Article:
"Norman" is one of those intimate indies that makes an excellent case for micro-economics in filmmaking, with director Jonathan Segal wringing every bit of emotional purity and ironic humor that he can out of this teen coming-of-age in a life surrounded by death story.
Dan Byrd, whose nice turn in "Easy A" last year began pushing him outside his "Cougar Town" comedy series comfort zone, stars as Norman, a complex kid with a lot of extra baggage piled on top of the normal high school angst.
Screenwriter Talton Wingate has given Norman a Job-like test. He's an underweight intellectual, so an automatic outsider in the high school hierarchy. His mom was killed not long ago in a car crash, one of those fateful accidents that makes him question everything even more. His dad (Richard Jenkins) is rapidly wasting away from stomach cancer. Norman's keeping the growing pile of problems to himself — who wants to be the kid whose mother died and whose father is dying? — so not surprisingly suicide is starting to have some appeal.
All of that trouble results in a life-changing lie when in a moment of frustration, Norman tells his best friend James (Billy Lush) that he has cancer. Stomach cancer specifically — after all, that's what he knows. In a flash he's found the key to, if not being popular exactly, at least being tolerated by all the school cliques, and the filmmakers have found a way to lighten up the story.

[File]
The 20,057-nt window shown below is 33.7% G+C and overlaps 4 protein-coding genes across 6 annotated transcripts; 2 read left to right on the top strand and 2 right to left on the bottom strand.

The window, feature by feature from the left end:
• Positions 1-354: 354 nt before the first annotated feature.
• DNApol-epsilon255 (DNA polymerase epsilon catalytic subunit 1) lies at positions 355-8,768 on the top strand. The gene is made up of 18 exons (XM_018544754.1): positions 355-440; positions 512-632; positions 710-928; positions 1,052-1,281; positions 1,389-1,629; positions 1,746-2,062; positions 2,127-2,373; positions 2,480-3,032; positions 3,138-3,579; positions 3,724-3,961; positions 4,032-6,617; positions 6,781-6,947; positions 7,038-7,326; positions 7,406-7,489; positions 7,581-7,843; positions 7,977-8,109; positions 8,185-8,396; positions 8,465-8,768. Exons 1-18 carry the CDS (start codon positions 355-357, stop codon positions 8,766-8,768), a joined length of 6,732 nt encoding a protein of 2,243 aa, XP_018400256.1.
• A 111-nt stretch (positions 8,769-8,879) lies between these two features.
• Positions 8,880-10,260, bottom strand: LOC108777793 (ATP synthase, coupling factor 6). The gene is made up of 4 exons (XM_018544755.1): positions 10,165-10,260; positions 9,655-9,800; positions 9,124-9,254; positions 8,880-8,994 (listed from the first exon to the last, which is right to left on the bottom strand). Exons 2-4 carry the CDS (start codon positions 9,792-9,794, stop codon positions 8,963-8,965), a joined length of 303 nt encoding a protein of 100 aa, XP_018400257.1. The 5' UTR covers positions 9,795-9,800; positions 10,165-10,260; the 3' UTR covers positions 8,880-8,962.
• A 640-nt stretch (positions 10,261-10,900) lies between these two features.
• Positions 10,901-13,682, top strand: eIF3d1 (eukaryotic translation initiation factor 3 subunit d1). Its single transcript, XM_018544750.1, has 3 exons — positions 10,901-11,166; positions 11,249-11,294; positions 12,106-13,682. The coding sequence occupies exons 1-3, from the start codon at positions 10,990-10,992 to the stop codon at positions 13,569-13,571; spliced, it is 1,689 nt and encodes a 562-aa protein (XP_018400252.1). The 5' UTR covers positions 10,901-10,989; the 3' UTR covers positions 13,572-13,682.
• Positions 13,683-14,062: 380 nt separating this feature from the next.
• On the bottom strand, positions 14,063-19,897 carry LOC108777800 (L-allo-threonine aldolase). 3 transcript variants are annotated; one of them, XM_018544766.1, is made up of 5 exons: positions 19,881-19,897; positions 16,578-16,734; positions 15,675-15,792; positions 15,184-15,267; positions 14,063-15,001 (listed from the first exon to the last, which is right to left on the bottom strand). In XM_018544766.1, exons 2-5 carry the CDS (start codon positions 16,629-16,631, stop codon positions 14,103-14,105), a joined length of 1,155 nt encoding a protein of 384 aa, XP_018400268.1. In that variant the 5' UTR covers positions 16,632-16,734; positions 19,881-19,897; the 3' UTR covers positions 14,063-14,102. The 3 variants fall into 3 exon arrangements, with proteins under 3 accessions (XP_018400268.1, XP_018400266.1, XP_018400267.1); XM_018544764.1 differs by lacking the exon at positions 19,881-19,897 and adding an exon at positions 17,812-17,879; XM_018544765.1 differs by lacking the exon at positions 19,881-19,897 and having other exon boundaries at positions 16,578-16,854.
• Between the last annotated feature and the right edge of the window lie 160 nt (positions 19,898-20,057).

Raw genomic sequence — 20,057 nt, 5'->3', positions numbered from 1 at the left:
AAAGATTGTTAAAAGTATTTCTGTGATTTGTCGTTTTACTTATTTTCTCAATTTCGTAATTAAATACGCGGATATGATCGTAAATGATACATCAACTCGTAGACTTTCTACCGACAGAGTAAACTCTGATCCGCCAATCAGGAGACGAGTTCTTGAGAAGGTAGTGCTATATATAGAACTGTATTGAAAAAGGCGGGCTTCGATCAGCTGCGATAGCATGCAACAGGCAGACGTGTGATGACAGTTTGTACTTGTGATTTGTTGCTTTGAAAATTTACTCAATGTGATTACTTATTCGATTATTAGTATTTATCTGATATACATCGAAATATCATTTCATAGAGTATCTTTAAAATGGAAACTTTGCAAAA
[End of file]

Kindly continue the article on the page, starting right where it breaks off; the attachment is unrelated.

The silver lining to the building storm clouds in Norman's life is new classmate Emily (Emily VanCamp), a bit of blond sunshine. It comes as a complete shock to Norman that a girl, especially one as cute and smart as Emily, likes him. It also complicates his whole dying ruse, since he has suddenly found something worth living for. Whether the lie will be his saving grace or his undoing is what "Norman" spends most of its time trying to answer.
The themes are big ones for any film, large or small, to tackle. But the dialogue is smart, and Segal proves adept at keeping the film from slipping into the maudlin muck that, given all the various death scenarios, was certainly possible. For first-time screenwriter Wingate and Segal, in only his second feature (2004's "The Last Run), it's impressive work — they never overplay the pity card, opting for insight into the complexities of growing up instead.
The humor is sly and not overplayed either. Typical is the English class with Mr. Angelo (Adam Goldberg) trying to prod his bored students into parsing the difference between satire and irony, which is what the filmmakers are up to as well.
Byrd does an excellent job of keeping Norman's pain right underneath the surface as he tries to physically transform himself into the short-term cancer patient his father really is. VanCamp ("Revenge," "Brothers & Sisters") knows how to do appealing teen well, making the growing attraction between Norman and Emily feel authentic. Meanwhile, Jenkins is his usual excellent self, playing a dad both embracing death — it will end the pain and reunite him with his wife — and denying help.
It's all too much to ask of a teenager who doesn't even know how to drive, yet watching Norman learn how to manage a stick shift and life is definitely worth it.